Greg Jennings, Green Bay Packers (groin): Jennings is still not fully recovered from the groin injury, and he has made it clear he is not returning until he feels 100 percent. He has not practiced this week, and while he may attempt to do so Friday, there is little indication he is ready for game action. The Packers don't play until Sunday night, so this is a situation to avoid.
Miles Austin, Dallas Cowboys (hamstring): After the bye week, I would hope Austin's hamstring is in better shape. Despite being listed on the injury report, Austin participated in full practice Wednesday and Thursday. There is little doubt he will play.
Demaryius Thomas, Denver Broncos, (hip): Thomas was limited Thursday because of a hip issue sustained during last week's game, according to The Denver Post. The ailment does not sound serious, and with the Broncos not playing until Monday night, this may have been a means of getting Thomas some additional rest.
Titus Young, Detroit Lions (knee): According to the Detroit Free Press, coach Jim Schwartz said the knee soreness that has been bothering Young for several weeks is affecting his ability to produce on the field, not just physically in the moment but in the form of lack of practice reps. Young did not practice Wednesday, which raises an eyebrow because the Lions are coming off a bye week. He did return to limited practice Thursday, and the expectation is he will continue to play through the injury. Just how much he can deliver in the aerial offense remains to be seen. The hope seems to be that he will grow into the role as his knee improves. That all sounds reasonable as long as there are no setbacks, but Young is clearly not out of the woods.
Stephen Hill (hamstring) and Jeremy Kerley (illness, finger), New York Jets: Hill was unable to play last week because of the hamstring injury, but things seem to be looking up. He turned in limited practice Wednesday and Thursday. Even coach Rex Ryan said he expects Hill to play this week. Let's see him get through a Friday workout first. Meanwhile, Kerley was limited Wednesday but returned to full practice Thursday. It appears he will be available Sunday.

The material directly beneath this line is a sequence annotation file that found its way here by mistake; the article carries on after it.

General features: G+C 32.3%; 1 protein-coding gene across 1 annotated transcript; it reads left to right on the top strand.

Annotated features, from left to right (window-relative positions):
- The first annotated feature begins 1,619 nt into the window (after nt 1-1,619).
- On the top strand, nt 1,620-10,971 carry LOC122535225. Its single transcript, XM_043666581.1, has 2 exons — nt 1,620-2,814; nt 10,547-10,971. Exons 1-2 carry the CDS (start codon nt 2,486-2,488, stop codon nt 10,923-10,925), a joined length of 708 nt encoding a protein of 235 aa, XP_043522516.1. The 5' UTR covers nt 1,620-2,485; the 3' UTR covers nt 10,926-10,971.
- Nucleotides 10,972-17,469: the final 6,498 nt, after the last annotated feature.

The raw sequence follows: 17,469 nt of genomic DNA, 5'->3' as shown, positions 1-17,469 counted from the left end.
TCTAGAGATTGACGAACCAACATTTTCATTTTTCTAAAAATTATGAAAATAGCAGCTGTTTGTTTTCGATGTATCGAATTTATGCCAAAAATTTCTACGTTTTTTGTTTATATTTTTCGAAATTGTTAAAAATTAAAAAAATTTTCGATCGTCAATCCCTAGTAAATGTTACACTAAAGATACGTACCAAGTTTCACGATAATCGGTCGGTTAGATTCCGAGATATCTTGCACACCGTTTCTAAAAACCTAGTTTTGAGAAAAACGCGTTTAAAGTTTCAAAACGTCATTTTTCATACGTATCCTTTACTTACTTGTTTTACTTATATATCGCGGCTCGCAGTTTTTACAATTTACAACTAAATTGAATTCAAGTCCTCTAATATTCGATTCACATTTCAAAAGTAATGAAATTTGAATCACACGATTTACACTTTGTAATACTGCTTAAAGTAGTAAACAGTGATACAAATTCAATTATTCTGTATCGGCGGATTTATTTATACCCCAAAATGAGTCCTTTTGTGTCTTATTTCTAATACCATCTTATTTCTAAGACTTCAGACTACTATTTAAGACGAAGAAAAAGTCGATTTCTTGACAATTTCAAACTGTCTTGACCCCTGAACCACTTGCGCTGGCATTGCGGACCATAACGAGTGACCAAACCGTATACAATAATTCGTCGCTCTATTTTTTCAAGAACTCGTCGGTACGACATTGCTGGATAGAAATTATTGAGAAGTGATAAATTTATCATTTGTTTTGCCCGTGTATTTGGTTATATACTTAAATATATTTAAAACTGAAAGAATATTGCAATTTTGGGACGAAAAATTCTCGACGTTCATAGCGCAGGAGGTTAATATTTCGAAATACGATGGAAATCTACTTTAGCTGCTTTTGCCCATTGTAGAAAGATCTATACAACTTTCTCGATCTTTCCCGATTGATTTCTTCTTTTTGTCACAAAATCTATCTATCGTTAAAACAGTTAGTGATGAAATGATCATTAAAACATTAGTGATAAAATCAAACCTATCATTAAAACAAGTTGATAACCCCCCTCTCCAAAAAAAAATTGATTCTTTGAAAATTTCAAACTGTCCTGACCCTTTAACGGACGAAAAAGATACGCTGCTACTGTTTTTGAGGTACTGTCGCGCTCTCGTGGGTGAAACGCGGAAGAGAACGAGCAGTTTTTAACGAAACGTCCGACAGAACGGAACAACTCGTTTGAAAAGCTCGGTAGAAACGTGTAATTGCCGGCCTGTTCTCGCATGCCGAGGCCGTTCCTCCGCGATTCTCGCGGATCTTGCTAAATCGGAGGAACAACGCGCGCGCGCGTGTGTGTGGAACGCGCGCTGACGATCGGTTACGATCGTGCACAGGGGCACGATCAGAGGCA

Julian Edelman, New England Patriots (hand): Edelman returned to limited practice for the first time Thursday. Wait to see what he does Friday.
Jermichael Finley, Green Bay Packers (shoulder): He hasn't practiced yet and won't until at least Friday, said coach Mike McCarthy.
Brandon Pettigrew, Detroit Lions (knee): Pettigrew was listed as a limited participant Wednesday and Thursday, but according to The Detroit News, he was just getting some extra rest. It will be nice to see him go through a regular workout Friday, but there does not appear to be any serious injury.
Dustin Keller, New York Jets (hamstring): Keller's hamstring has been very problematic. He has not played since sustaining the injury in the first game of the season and has already endured one setback. After not practicing last week, Keller was able to function as a limited participant Wednesday and Thursday, so there is some progress. The last time Ryan said he expected Keller to play, he aggravated the hamstring in practice. If that doesn't happen again, Keller could see his first game action in more than a month.
On a final note, don't forget to adjust lineups for teams on a bye this week -- Chicago, New Orleans, Carolina and Jacksonville. They will not appear on the NFL official injury reports.
Week 5 is in the books! Welcome back, Rashard Mendenhall, who played his first game since undergoing reconstructive ACL surgery in January. Add him to the list of running backs who are redefining expectations following this type of injury. Minnesota Vikings running back Adrian Peterson and Kansas City Chiefs running back Jamaal Charles have already impressed with their performances so far. Now Mendenhall has done the same with 81 yards on the ground, another 20 in receiving and a score in his first outing. Most importantly, Mendenhall's knee felt fine after the game according to Pittsburgh Steelers coach Mike Tomlin and the expectation is he will be back at it again Thursday.
It's impossible not to feel for Williams, who suffered a torn patellar tendon last year during the preseason and rehabbed intensively to be ready for 2012. Williams seems to be taking the positive approach, telling the website, "[The injury] could be a good thing for my knee and my whole body, just so it could recover like it should be. ... I really believe in my heart truly that it is beneficial and it'll let my whole body do what it needs to do and then I'll be the Ryan Williams everybody has been expecting to see." We will look forward to hopefully seeing that Ryan Williams when the 2013 season starts.